At least 33 people have been hospitalized in New York City on Tuesday thanks to a synthetic marijuana overdose. The epidemic has been affecting the country’s less affluent population due to its low price and easy-to-make composition. This week alone, the number of k2 cases
The synthetic marijuana, also known as K2 or ‘Spice,’ was the common denominator in a local crisis on the border of two developing neighborhoods in New York City, Bedford-Stuyvesant, and Bushwick, as reported by the New York Times. Eight people were rushed from the Stockton Street area to the Woodhull Medical Center after suffering from an “altered mental state”, lethargy and respiratory issues around 9:40 a.m., according to a spokesman for the Fire Department.
The rest of the intoxicated people were found in the surroundings.“It is like a scene out of a zombie movie, a horrible scene,” commented Brian Arthur, a 38-year-old man who watched and recorded three people collapse from the overdose as he made his way to work.
“This drug truly paralyzed people,” said witness Brian Arthur.
According to Dr. Scott Krakower, assistant unit chief of psychiatry at Zucker Hillside Hospital in Glen Oaks, the drug messes up with people quickly. Users can become extremely irritable and very aggressive, and others can become sleepy and unable to stand by themselves, he commented.
What exactly is the K2?
The relatively new drug is a blend of industrial chemicals sprayed on dried marijuana leaves and lawn clippings. The product is commonly wrapped in brightly colored packages and sold in the poorest areas of a city using different names.
Even though one of its names is synthetic marijuana, the drug causes a different effect than the natural cannabis, according to the National Institute on Drug Abuse. Users can experience anxiety, agitation, nausea, vomiting, high-pressure hallucinations, and paranoia. It was created as a research project by South Carolina chemist John W. Huffman, who succeeded to mimic cannabinoids to investigate the therapeutic effects without facing the red tape of experimenting with Schedule 1 substance.
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The mix he developed was shown to help non-melanoma skin cancer and brain tumor in lab mice, so the team decided to publish the results with the how-to-do-it instructions. Since then, low-level chemistries have been able to replicate and improve the formula while managing to create a whole new market for it. However, its creator has shown concerns over the fact that people could try something so dangerous, and compare its consumption to a “Russian roulette”, as reported by the Rolling Stone.
The K2 grown popularity is mainly due to its very low price. While an ounce of the real thing could go up to $350 on the street, the synthetic replacement costs only $50 online, and nearly $10 in some shops. Another reason is that the K2 does not appear in any drug test, making it more popular among those who constantly are under surveillance for any common type of drug.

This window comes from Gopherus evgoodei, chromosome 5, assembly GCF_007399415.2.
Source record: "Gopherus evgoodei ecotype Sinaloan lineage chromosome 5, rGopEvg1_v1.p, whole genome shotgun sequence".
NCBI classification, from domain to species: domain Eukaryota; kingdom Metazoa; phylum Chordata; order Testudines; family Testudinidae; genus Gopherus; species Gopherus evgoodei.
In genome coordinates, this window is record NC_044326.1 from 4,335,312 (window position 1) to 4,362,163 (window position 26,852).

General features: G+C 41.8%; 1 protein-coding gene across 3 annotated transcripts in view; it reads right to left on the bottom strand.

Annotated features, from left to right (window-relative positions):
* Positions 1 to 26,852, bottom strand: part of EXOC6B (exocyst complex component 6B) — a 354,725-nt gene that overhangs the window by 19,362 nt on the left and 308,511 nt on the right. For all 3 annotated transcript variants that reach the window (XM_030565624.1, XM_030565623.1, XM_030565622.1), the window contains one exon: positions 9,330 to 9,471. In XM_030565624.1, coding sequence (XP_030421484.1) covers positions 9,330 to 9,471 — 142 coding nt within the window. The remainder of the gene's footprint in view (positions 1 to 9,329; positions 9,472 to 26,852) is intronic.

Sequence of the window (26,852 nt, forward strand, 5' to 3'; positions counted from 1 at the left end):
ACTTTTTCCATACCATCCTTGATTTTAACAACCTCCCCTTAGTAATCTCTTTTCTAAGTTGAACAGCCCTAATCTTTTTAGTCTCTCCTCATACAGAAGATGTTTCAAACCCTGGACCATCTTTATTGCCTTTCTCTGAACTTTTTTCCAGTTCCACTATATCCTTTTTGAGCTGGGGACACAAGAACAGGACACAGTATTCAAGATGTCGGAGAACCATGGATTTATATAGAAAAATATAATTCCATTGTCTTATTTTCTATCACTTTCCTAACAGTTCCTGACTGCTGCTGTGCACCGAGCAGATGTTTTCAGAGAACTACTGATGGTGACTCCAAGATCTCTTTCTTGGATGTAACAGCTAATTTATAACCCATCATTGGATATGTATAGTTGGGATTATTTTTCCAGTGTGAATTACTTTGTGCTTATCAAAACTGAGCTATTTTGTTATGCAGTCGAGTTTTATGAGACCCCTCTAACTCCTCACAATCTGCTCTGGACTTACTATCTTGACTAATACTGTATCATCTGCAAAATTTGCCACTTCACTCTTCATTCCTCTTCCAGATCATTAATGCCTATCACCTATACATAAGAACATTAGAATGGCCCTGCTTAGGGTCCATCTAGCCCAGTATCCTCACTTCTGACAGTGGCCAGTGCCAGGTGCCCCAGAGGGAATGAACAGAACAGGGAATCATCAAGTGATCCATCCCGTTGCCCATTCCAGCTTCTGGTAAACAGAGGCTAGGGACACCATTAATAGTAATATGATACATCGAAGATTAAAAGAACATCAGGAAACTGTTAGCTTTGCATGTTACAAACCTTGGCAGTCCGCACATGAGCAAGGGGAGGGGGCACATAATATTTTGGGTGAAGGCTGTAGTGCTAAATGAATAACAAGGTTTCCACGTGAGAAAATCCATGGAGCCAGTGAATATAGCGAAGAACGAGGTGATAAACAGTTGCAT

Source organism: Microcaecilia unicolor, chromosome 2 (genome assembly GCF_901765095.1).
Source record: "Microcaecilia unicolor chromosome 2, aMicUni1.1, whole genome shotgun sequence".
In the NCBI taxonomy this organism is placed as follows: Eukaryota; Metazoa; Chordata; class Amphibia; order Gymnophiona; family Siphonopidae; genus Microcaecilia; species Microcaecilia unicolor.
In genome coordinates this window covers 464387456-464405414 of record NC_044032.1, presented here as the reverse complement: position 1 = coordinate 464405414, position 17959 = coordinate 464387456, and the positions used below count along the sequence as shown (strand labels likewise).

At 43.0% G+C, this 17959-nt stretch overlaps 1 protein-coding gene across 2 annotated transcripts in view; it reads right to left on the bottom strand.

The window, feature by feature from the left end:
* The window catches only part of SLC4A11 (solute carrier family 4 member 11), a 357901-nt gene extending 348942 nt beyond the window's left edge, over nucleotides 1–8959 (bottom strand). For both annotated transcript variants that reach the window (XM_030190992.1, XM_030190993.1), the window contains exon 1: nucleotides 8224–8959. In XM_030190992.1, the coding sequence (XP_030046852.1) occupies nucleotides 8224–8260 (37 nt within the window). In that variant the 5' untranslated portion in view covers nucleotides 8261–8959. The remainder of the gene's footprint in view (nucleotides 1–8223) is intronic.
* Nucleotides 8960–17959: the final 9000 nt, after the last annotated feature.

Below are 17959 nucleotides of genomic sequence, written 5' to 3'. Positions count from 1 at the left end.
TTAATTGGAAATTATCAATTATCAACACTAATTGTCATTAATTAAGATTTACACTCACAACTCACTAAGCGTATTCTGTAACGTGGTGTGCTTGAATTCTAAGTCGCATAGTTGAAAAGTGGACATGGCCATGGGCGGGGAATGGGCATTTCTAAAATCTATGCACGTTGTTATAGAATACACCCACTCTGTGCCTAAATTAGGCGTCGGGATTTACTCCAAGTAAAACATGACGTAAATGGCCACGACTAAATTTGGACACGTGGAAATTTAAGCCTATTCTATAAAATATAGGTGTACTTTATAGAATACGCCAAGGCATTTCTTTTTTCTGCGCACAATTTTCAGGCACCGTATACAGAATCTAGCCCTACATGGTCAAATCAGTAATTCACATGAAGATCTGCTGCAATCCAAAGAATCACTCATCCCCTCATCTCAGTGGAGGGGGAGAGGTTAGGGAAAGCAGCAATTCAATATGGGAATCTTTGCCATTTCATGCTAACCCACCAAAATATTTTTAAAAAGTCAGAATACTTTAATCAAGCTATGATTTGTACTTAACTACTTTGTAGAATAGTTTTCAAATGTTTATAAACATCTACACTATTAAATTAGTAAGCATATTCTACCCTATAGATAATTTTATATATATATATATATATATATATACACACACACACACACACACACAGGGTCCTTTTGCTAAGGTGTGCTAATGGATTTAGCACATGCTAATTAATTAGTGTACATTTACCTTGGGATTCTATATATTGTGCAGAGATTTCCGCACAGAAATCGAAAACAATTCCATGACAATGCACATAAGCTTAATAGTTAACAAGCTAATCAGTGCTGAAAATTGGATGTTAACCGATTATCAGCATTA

A growing problem
In other parts of the country, the drug has been linked to heart and kidney damage, delirium, coma and even dead, WebMD reported. The U.S. Drug Enforcement Administration (DEA) reported at least 20 deaths from K2 between 2011 and 2015.
Also, calls to poison control were also linked with the drug and presented a 300 percent growth within the first quarter of 2015, the DEA stated. The agency started to force a more specialized and harsh control over the industry, but the dealers continue to avoid it by continually tinkering the formula and labeling the products as not fit for human consumption.
After months of raids and arrests, new legislation in the fall banned synthetic cannabinoids and threatened business and owners with heavier consequences such as closing their business, heavy fines and even jail time. Since those measures, there was an 85 percent reduction in K2-related emergency room visits, a down from 6,000 last year but a surprising peak over the last few weeks.
One addict confess during an interview with NBC New York, that after the convenience stores were banned from selling the potpourri-packaged drug, the substance just moved to the streets and people were randomly selling it on every corner.
“They have guys that walk around and sell it because they know police are here watching the stores,” he said. “Everyone knows who the guys are.”
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People have been commenting that maybe if authorities were to legalize marijuana, the dangerous drug consumption would slow down. Even Huffman, the drug’s creator, believes this would probably happen and that the natural substance would be less dangerous than its synthetic counterpart.
“This is another reason that we should be taxing and regulating marijuana, rather than criminalizing it and driving people to alternatives like K2,” New York City Councilman Corey Johnson commented during the last fall intervention to convenience stores.
Source: The New York Times